> This is where I see a potential issue, but maybe I'm missing a limit of practicality.  What happens when the ESSN is at 2^64-1 and needs to increment?  Granted that's a large number, so it might be the case that under no practical circumstance would the ESSN ever become that large; but, if that's the case, then it might be best to state so in the draft.
> [Uma]: As you stated though this is possible theoretically, it is almost impractical if the right method of encoding is used. For every PDU only 32-bit PSN  increases and only when it wraps ESSN value is incremented. There are two approaches specified in Appendix (only as mere guidelines) of this draft to encode ESSN (64-bit) value.  If timestamps are used (Appendix A.1) to encode this value I don’t see the possibility for this to happen before the lifetime of the router perhaps. 

It would be useful to include such information in the draft, as it may not be readily clear to readers that the authors feel the 64-bit value is “intractable” in a sense.

> However, in Appendix A.2, non-volatile storage (Page 7)  it’s clearly stated that –
>     “If the non-volatile
>    storage is ever repaired or upgraded such that the contents are lost,
>    keys MUST be changed to prevent replay attacks.”
> In the Appendix, the draft also goes into how timestamps may be leveraged (which are potentially more effective at mitigating replay attacks than are sequences), but does not clearly indicate how neighbors would negotiate the use of timestamps or how exactly the timestamps would be used or which format then must be used (a suggestion to look at RFC5905 is made).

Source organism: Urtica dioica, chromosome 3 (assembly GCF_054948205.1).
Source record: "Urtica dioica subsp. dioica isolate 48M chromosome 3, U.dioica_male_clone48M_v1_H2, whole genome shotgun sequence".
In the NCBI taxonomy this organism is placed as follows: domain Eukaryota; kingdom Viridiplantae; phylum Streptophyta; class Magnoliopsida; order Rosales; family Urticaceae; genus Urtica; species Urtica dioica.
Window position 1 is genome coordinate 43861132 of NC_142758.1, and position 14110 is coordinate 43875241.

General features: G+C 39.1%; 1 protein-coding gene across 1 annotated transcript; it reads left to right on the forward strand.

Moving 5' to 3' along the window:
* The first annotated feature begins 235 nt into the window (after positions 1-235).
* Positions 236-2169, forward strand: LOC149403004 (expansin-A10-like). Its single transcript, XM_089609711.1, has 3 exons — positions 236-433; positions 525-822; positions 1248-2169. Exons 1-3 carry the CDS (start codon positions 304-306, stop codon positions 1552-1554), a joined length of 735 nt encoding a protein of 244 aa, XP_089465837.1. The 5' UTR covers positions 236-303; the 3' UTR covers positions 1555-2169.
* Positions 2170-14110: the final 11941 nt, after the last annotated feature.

> [Uma]: Appendix only proposes to use timestamps as a potential approach to encode the ESSN field of the TLV to get the ever increasing property in all cases. Please  note the approach for replay attack mitigation here is Extended Sequence numbers as specified in the TLV. There could be and may be more mechanisms to solve the same problem at hand but those are beyond the scope of this document. There is *no negotiation* required with neighbor on how to encode this value. This is purely a local matter as long as the “ever increasing” property is maintained, when 32-bit PSN is ever wrapped/cold-restart cases as explained in section 3.1.